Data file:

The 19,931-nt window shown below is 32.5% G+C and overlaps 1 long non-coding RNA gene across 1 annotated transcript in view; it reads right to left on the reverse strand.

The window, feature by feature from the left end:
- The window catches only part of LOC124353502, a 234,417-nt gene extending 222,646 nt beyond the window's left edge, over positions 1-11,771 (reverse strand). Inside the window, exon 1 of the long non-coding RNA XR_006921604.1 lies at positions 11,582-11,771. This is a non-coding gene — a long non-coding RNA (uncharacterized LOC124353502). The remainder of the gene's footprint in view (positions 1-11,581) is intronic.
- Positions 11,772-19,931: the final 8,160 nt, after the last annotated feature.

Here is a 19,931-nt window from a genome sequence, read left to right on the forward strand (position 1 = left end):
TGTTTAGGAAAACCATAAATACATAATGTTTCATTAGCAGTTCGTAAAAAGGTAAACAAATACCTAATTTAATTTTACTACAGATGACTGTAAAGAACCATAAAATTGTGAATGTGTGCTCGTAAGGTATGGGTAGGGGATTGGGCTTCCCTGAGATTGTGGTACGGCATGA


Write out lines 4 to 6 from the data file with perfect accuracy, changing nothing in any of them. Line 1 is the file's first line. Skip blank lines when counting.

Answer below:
- Positions 11,772-19,931: the final 8,160 nt, after the last annotated feature.

Here is a 19,931-nt window from a genome sequence, read left to right on the forward strand (position 1 = left end):
TGTTTAGGAAAACCATAAATACATAATGTTTCATTAGCAGTTCGTAAAAAGGTAAACAAATACCTAATTTAATTTTACTACAGATGACTGTAAAGAACCATAAAATTGTGAATGTGTGCTCGTAAGGTATGGGTAGGGGATTGGGCTTCCCTGAGATTGTGGTACGGCATGA